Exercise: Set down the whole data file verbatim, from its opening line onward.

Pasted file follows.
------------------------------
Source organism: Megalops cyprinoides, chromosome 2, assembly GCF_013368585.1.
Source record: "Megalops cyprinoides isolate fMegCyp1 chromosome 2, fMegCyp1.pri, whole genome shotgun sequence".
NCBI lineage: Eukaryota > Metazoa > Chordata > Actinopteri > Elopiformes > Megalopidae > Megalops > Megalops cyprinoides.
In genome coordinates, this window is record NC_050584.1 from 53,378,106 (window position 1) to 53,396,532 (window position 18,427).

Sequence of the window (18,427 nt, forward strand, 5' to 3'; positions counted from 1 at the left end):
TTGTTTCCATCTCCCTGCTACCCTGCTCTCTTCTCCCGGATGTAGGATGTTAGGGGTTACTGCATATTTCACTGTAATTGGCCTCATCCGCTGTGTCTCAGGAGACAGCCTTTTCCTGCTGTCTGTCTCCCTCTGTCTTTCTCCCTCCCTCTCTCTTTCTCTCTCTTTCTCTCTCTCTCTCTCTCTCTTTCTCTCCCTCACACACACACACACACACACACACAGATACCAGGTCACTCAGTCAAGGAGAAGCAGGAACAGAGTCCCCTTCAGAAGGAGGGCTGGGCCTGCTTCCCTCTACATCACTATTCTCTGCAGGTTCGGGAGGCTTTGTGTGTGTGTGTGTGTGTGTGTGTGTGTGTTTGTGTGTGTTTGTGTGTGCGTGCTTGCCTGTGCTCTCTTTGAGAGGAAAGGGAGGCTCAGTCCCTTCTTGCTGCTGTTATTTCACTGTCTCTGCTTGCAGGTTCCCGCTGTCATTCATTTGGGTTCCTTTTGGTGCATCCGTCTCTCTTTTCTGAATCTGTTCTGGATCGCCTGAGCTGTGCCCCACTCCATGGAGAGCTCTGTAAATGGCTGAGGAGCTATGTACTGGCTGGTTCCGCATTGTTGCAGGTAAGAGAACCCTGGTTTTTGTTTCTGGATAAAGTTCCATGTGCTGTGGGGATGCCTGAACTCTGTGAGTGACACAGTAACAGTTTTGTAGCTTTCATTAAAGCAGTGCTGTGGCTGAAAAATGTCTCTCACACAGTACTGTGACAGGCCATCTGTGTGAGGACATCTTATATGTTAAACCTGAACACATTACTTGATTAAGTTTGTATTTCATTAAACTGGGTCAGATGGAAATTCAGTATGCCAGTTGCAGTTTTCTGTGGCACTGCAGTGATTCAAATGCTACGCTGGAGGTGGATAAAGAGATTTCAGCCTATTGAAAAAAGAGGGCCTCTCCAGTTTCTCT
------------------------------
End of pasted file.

Source organism: Megalops cyprinoides, chromosome 2, assembly GCF_013368585.1.
Source record: "Megalops cyprinoides isolate fMegCyp1 chromosome 2, fMegCyp1.pri, whole genome shotgun sequence".
NCBI lineage: Eukaryota > Metazoa > Chordata > Actinopteri > Elopiformes > Megalopidae > Megalops > Megalops cyprinoides.
In genome coordinates, this window is record NC_050584.1 from 53,378,106 (window position 1) to 53,396,532 (window position 18,427).

Sequence of the window (18,427 nt, forward strand, 5' to 3'; positions counted from 1 at the left end):
TTGTTTCCATCTCCCTGCTACCCTGCTCTCTTCTCCCGGATGTAGGATGTTAGGGGTTACTGCATATTTCACTGTAATTGGCCTCATCCGCTGTGTCTCAGGAGACAGCCTTTTCCTGCTGTCTGTCTCCCTCTGTCTTTCTCCCTCCCTCTCTCTTTCTCTCTCTTTCTCTCTCTCTCTCTCTCTCTTTCTCTCCCTCACACACACACACACACACACACACAGATACCAGGTCACTCAGTCAAGGAGAAGCAGGAACAGAGTCCCCTTCAGAAGGAGGGCTGGGCCTGCTTCCCTCTACATCACTATTCTCTGCAGGTTCGGGAGGCTTTGTGTGTGTGTGTGTGTGTGTGTGTGTGTGTTTGTGTGTGTTTGTGTGTGCGTGCTTGCCTGTGCTCTCTTTGAGAGGAAAGGGAGGCTCAGTCCCTTCTTGCTGCTGTTATTTCACTGTCTCTGCTTGCAGGTTCCCGCTGTCATTCATTTGGGTTCCTTTTGGTGCATCCGTCTCTCTTTTCTGAATCTGTTCTGGATCGCCTGAGCTGTGCCCCACTCCATGGAGAGCTCTGTAAATGGCTGAGGAGCTATGTACTGGCTGGTTCCGCATTGTTGCAGGTAAGAGAACCCTGGTTTTTGTTTCTGGATAAAGTTCCATGTGCTGTGGGGATGCCTGAACTCTGTGAGTGACACAGTAACAGTTTTGTAGCTTTCATTAAAGCAGTGCTGTGGCTGAAAAATGTCTCTCACACAGTACTGTGACAGGCCATCTGTGTGAGGACATCTTATATGTTAAACCTGAACACATTACTTGATTAAGTTTGTATTTCATTAAACTGGGTCAGATGGAAATTCAGTATGCCAGTTGCAGTTTTCTGTGGCACTGCAGTGATTCAAATGCTACGCTGGAGGTGGATAAAGAGATTTCAGCCTATTGAAAAAAGAGGGCCTCTCCAGTTTCTCT